Meat Loaf

I know that meat loaf does not exactly sound like the most delicious dinner, but this one is actually quite tasty. I have adapted it from a Donna Hay recipe. It is wheat free, dairy free and egg free.

Serves 6.

You will need;

1  tablespoon of extra virgin olive oil, plus extra for drizzling

1  small bunch of oregano – pull the leaves off

1  onion, finely chopped

3 cloves garlic sliced

1/2 cup uncooked quinoa

1/2 cup water

500g beef mince

500g lamb mince

1 teaspoon sea salt flakes

cracked black pepper

1/2 chilli chopped

1 cup flat leaf parsley chopped

1/2 cup chopped pistachios

1/2 cup pine nuts

1/3 cup currants

2 tablespoons caramelised balsamic vinegar

Cook the quinoa until done, drain & put aside. Preheat oven to 180 degrees. Heat the oil in a pan and add the oregano leaves and cook until crisp, add the garlic, onion and chilli to the pan and cook until onion is soft. Combine all of the ingredients except the caramelised balsamic vinegar and mix up thoroughly with your hands. Put it into a lightly oiled 1.5 litre saucepan, or any type of container that can go in the oven. Cook for 30 minutes, remove from oven and drizzle the caramelised balsamic vinegar and extra olive oil over the top, and serve with either mash and veg, salad, or have on some wheat free bread as a sandwich.

Supplements – where are you buying yours from?

Are you buying supplements from overseas, do you know what’s in them?

Sure, the label may say that it contains xy and z as you have ordered, but how do you really know what is in them if they have not been approved by the Therapeutic Goods Administration (TGA).

The TGA is responsible for ensuring goods available for supply in Australia are safe and fit for their intended purpose. The TGA in Australia regulates many goods that Australians rely on daily including complementary medicines; vitamins, herbal and traditional medicines.

If you are sourcing your supplements from overseas they are not subjected to regulation by the TGA. Every now and again you see a sportsperson in trouble for having blood levels of something illegal in their system. I could never understand this, until I was having a conversation with a colleague of mine who has competed at an Olympic level. It appears that it is likely that these illegal substances can come from supplements imported from overseas, aha moment.

I know it is tempting to go for the cheaper option, but the reality is, you do get what you pay for. Australian manufacturers adhere to the regulations and supply a quality product, so whether you buy your supplements from your local health food store, or your naturopath you can feel safe taking them.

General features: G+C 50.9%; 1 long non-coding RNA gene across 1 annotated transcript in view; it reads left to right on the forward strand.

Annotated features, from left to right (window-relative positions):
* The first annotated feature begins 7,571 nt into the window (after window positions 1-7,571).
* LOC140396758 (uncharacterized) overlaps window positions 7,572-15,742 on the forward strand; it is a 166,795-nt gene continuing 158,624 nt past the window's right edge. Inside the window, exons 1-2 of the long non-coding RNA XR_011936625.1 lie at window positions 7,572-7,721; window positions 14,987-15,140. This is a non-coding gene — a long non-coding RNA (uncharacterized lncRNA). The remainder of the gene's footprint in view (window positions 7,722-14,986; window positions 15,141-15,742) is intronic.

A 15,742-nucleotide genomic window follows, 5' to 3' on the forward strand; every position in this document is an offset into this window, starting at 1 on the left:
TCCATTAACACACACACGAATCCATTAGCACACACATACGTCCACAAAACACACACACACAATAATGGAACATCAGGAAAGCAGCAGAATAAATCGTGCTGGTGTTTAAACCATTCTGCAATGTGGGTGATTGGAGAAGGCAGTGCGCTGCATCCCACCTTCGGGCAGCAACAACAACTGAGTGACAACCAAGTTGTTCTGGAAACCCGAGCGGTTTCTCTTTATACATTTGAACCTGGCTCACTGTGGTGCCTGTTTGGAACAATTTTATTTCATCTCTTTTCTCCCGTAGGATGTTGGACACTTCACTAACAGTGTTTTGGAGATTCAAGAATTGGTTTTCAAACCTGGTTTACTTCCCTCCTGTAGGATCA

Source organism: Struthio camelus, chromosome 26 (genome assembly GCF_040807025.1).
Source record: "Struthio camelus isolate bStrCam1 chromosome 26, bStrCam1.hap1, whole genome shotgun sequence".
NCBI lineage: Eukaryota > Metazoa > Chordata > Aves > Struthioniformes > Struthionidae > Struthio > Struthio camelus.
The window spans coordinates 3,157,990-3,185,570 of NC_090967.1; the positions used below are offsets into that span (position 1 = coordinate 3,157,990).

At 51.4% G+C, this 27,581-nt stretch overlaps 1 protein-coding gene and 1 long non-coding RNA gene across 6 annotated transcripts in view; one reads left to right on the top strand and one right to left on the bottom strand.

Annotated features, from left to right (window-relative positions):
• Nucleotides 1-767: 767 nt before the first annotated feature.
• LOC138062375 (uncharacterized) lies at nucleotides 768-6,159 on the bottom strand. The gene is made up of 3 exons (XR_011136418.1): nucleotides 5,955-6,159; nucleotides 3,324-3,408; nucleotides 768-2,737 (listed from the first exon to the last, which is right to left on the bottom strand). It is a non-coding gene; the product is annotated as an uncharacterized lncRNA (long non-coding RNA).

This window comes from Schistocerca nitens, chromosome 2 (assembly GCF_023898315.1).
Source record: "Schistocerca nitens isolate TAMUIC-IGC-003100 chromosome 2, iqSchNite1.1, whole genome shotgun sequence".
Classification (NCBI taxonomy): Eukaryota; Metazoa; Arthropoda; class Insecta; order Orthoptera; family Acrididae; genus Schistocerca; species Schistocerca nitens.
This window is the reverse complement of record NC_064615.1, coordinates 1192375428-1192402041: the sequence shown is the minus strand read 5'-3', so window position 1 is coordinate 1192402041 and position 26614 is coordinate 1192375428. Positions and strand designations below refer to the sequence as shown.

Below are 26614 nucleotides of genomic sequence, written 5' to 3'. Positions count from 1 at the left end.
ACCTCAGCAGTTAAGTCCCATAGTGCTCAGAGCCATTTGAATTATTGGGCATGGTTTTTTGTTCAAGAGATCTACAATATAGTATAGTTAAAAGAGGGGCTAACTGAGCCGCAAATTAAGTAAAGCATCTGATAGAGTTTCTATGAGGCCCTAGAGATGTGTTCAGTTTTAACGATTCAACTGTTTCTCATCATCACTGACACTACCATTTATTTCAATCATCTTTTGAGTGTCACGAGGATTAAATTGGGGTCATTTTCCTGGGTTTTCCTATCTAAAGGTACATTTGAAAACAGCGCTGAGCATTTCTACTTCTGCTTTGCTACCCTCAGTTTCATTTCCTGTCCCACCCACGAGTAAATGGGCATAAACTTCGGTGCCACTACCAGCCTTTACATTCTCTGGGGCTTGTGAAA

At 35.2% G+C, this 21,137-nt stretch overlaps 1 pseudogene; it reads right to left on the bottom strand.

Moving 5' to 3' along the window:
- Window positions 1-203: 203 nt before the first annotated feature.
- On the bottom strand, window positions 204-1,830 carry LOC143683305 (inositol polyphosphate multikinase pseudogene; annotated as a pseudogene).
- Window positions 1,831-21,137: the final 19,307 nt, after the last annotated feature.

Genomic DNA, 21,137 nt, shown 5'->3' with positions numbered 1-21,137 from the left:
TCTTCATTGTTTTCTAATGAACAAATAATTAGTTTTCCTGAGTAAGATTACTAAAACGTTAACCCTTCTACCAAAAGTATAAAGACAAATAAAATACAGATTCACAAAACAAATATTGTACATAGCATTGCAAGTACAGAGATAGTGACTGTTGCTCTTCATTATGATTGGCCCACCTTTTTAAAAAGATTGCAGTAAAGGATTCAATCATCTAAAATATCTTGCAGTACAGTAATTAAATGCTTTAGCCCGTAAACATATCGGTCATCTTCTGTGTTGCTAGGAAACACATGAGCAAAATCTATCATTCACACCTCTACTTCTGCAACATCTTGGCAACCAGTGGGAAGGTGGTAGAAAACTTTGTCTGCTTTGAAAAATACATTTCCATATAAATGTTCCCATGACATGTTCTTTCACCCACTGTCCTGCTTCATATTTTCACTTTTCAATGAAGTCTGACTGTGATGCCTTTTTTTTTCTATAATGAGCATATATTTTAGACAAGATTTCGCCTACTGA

I have seen the hoops that are jumped through by the manufacturers that I purchase my supplements off, and the companies often have two arms of supply, a retail line and a practitioner line. You also need to be careful buying supplements from the health food store and chemist, as many will contain ingredients that may affect other medicines that you are taking. The product that you pick may not be the best one for your particular circumstances either. Your practitioner is the best person to buy supplements from as they have access to top of the line product and have the knowledge to prescribe for you as an individual.

Some of the supplements I stock are also available in a health food store/chemist, the reality is that I am only going to recommend a product if I know it will work, and have looked at the research. If my patients find it convenient to buy at the chemist or health food store, then that’s fine with me. As the sales rep for a particular company said to me; it’s so good to see a practitioner that cares more about their patients health than their bottom line, no I’m not going to tell you the brand. This is also because I rely on a certain amount of income from supplements to stay in business.

Most health practitioners do, and that’s O.K. This is the reason that I will always buy tick and flea treatments and other medicines for my dog from my vet, because I know that they rely on a certain amount of money from these types of products to survive in business. When its 10pm and my dog is in need of emergency vet care, I know who I can count on, and that’s why I support them, even though I know I can buy the exact same product cheaper on the internet. It’s about supporting the small businesses that you trust with your health and your pets health, so that they can survive and be profitable, and be there for you.

So, before you place that next overseas herb/ supplement or vitamin order, is there a local practitioner that you have already seen, and has helped you regain your health that you could and should be supporting?

Are you looking to improve your immunity?

It’s thought that over 70% of our immune system is located in our gut, so it makes sense that if improved immunity is what you are looking for – then you need to get and keep your gut in great shape. Having good gut health will help to keep your immune system healthy, but it does not happen on its own, you need to put in a little effort, just like keeping your teeth healthy means you need to regularly clean your teeth, floss and have check-ups at the dentist.

The immune system and its relationship with our gut can be very complex. Following are a couple of examples of how the immune system and gut work and function to keep your immunity in great shape;